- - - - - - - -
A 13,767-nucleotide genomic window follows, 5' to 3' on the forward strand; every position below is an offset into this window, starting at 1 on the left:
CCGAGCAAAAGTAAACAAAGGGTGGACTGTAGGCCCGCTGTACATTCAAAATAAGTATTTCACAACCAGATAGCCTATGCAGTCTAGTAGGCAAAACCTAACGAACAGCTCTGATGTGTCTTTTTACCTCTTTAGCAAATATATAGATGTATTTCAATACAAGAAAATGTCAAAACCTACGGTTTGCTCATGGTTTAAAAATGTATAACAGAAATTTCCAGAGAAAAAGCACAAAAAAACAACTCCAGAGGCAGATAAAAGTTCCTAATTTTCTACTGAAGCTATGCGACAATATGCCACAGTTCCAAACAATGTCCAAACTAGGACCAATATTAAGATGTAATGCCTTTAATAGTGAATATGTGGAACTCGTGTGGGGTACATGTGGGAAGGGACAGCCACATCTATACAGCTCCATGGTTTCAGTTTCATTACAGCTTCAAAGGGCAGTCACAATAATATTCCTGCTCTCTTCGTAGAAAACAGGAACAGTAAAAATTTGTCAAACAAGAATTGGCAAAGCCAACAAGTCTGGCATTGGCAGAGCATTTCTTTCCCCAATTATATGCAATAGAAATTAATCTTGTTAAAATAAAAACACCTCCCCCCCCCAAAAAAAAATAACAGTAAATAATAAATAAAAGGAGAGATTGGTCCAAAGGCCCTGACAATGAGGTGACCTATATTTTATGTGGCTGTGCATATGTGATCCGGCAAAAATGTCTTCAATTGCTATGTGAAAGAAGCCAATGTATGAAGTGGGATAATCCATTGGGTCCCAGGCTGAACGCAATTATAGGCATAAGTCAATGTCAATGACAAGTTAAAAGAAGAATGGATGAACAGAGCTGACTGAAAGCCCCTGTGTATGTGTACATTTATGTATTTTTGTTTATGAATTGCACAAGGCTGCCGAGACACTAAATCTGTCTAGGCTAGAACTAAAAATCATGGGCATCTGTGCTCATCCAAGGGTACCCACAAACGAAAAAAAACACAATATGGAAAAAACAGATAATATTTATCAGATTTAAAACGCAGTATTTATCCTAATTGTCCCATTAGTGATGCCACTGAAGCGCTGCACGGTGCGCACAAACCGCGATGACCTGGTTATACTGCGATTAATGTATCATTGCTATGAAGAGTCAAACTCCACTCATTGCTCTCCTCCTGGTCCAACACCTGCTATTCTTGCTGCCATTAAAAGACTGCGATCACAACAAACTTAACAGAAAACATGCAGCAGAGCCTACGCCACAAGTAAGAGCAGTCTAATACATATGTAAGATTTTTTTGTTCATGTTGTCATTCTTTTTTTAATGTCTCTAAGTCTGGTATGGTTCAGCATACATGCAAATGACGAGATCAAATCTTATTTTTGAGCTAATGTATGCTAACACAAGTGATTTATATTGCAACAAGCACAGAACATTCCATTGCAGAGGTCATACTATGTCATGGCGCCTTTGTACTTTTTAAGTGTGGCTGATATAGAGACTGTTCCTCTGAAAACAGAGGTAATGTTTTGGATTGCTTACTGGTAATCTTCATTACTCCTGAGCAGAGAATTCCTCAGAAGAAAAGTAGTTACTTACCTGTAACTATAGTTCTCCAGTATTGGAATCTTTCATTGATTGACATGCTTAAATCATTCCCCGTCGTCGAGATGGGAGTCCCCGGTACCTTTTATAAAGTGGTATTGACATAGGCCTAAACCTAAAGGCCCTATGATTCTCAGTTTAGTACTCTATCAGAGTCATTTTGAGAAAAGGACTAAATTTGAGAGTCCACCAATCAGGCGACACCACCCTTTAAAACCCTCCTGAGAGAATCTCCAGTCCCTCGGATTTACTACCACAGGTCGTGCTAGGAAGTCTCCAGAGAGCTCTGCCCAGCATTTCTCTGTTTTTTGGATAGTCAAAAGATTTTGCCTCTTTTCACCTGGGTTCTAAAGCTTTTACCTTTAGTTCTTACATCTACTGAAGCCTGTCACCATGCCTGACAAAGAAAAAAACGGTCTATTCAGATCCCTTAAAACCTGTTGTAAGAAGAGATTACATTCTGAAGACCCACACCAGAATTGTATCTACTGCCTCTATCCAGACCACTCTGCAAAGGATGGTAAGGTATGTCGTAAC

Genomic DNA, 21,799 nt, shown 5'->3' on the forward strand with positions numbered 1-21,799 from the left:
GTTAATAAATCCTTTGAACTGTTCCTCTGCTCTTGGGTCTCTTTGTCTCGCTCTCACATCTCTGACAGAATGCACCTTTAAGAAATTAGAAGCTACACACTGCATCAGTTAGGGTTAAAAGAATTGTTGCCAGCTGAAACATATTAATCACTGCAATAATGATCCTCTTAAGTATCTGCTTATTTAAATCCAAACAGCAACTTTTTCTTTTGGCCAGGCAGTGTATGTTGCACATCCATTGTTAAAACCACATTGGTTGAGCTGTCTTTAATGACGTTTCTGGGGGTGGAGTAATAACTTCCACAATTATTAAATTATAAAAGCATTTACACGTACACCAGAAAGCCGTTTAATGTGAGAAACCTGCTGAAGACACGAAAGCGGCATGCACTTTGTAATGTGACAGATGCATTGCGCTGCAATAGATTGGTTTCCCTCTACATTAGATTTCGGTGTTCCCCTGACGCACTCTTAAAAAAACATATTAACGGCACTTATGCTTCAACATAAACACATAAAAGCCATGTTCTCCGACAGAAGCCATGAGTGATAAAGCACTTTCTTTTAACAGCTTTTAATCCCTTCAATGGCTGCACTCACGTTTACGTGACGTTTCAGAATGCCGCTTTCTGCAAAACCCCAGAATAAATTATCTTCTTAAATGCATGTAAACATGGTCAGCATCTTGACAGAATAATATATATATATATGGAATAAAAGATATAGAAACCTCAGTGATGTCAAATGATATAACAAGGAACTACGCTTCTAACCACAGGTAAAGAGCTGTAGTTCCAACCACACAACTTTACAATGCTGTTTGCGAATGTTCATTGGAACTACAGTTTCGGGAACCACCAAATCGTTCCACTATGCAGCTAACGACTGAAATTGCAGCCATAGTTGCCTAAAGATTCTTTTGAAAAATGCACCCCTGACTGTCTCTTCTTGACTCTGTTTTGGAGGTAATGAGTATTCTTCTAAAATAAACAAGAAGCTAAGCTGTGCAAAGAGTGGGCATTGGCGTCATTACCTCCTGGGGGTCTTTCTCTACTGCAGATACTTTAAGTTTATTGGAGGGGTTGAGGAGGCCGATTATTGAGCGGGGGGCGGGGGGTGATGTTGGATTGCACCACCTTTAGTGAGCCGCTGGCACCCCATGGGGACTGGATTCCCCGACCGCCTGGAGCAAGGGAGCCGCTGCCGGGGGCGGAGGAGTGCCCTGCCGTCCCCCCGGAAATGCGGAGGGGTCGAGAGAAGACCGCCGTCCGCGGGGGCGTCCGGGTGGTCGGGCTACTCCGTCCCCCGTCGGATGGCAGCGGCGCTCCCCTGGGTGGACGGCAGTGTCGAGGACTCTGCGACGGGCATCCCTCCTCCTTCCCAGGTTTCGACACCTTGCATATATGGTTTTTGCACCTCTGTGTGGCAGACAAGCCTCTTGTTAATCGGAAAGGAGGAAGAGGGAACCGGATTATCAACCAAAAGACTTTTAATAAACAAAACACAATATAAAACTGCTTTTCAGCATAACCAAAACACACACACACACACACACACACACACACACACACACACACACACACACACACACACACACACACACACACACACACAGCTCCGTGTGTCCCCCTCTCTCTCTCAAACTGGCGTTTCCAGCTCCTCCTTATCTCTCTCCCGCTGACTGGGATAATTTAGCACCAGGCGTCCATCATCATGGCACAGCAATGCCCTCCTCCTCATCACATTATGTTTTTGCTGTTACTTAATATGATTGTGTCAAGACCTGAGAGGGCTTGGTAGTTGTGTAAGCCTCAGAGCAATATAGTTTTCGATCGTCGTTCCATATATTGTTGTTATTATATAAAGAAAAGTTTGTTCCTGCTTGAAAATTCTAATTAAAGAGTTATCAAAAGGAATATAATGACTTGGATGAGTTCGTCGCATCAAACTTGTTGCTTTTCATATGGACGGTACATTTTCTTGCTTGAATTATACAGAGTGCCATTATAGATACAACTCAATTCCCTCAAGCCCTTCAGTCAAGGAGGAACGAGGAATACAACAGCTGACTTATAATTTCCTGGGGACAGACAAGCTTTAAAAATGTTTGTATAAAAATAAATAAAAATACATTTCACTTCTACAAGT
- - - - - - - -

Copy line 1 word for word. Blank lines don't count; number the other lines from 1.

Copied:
A 13,767-nucleotide genomic window follows, 5' to 3' on the forward strand; every position below is an offset into this window, starting at 1 on the left: